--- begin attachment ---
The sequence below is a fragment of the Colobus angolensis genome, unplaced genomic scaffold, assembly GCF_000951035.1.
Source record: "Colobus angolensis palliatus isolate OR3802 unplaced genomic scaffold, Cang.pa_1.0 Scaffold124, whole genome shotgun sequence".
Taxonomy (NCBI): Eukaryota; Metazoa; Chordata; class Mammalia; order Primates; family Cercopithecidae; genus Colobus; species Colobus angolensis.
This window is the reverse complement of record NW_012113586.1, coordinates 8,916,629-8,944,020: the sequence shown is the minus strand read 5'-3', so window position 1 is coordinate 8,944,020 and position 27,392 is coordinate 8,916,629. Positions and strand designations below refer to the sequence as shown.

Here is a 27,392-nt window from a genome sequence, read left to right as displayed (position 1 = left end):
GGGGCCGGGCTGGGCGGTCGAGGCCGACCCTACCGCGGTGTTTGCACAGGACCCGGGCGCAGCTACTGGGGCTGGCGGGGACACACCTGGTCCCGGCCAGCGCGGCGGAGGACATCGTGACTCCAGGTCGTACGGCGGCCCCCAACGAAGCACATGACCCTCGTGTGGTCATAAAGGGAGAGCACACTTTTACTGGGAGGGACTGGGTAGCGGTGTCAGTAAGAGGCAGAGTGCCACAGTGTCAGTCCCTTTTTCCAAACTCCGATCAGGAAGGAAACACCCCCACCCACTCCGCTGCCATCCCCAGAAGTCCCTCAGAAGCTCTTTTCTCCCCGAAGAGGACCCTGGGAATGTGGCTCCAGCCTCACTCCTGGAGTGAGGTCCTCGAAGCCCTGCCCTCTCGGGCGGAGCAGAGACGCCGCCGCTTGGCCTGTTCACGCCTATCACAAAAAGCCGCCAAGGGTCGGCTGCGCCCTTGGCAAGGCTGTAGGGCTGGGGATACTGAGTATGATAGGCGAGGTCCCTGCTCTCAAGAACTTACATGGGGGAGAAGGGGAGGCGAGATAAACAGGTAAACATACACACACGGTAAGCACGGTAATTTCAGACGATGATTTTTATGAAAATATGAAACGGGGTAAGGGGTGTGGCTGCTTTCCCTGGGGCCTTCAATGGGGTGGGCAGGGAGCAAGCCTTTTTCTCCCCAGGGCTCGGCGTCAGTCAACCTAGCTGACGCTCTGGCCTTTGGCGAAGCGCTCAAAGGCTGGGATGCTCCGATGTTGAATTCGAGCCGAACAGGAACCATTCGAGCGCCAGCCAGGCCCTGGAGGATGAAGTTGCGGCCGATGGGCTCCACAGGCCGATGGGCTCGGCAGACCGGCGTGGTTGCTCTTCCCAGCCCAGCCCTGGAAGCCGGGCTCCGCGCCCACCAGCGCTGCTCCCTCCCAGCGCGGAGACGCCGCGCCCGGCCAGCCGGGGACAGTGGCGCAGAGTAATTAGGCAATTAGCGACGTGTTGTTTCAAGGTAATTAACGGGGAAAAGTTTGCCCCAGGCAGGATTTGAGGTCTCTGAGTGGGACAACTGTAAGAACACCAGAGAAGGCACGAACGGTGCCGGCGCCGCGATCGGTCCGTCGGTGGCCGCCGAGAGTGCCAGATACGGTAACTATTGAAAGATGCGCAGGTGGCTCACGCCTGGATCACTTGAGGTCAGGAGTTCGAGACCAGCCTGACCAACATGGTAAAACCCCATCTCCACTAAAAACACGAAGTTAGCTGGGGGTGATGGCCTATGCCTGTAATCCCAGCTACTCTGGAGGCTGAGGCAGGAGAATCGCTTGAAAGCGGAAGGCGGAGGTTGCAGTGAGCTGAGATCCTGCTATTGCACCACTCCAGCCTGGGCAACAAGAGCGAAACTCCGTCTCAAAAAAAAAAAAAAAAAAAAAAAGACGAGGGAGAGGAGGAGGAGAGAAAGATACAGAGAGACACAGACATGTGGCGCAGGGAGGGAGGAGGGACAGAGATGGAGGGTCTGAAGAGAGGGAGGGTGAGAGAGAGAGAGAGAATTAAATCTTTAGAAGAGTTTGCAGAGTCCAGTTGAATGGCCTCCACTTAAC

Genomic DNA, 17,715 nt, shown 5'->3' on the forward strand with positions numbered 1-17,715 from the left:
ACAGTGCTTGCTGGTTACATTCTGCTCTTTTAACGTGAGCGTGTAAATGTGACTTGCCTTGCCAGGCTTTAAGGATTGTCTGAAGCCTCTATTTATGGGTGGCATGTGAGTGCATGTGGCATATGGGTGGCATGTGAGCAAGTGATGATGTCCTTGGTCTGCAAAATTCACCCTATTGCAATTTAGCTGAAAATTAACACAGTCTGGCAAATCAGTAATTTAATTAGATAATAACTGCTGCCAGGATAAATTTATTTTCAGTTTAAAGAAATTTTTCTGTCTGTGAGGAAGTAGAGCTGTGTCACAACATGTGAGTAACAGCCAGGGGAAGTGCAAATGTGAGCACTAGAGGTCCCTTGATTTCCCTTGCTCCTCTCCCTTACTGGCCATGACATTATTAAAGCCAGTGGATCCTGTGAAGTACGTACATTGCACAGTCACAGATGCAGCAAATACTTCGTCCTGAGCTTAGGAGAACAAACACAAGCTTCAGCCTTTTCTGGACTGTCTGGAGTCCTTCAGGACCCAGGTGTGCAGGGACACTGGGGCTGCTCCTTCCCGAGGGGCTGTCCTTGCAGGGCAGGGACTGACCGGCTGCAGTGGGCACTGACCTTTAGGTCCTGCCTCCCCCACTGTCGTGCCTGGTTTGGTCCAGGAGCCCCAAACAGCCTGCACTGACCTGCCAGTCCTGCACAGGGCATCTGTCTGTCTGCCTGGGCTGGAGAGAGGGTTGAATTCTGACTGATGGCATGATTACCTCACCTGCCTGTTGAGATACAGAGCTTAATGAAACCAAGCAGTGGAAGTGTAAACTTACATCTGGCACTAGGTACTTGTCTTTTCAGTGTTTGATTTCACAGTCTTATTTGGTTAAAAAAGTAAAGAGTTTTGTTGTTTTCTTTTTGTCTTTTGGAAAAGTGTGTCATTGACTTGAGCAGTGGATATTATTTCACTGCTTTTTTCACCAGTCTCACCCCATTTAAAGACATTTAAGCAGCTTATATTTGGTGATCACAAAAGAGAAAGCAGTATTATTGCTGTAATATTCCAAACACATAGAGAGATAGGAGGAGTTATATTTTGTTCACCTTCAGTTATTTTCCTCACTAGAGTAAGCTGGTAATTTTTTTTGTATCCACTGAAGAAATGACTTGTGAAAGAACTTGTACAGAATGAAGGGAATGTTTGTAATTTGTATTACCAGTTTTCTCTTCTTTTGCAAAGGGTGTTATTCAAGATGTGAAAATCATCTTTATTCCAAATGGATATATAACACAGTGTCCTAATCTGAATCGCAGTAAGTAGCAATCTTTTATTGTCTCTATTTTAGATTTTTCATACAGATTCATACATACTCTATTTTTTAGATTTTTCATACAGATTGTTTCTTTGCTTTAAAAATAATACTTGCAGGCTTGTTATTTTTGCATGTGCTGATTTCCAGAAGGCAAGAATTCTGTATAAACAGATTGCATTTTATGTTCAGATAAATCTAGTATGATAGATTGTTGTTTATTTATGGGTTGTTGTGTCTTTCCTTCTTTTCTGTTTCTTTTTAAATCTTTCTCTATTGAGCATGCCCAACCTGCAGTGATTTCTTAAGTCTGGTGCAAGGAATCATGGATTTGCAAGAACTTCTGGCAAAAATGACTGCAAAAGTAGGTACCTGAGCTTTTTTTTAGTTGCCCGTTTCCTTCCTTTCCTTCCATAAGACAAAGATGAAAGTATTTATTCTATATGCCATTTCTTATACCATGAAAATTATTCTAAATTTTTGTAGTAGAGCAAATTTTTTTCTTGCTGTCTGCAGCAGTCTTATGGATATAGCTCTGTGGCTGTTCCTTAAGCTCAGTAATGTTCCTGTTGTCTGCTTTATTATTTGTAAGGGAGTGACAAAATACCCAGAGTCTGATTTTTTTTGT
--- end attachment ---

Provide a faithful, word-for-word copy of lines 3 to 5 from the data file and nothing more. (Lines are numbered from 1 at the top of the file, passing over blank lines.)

Taxonomy (NCBI): Eukaryota; Metazoa; Chordata; class Mammalia; order Primates; family Cercopithecidae; genus Colobus; species Colobus angolensis.
This window is the reverse complement of record NW_012113586.1, coordinates 8,916,629-8,944,020: the sequence shown is the minus strand read 5'-3', so window position 1 is coordinate 8,944,020 and position 27,392 is coordinate 8,916,629. Positions and strand designations below refer to the sequence as shown.

Here is a 27,392-nt window from a genome sequence, read left to right as displayed (position 1 = left end):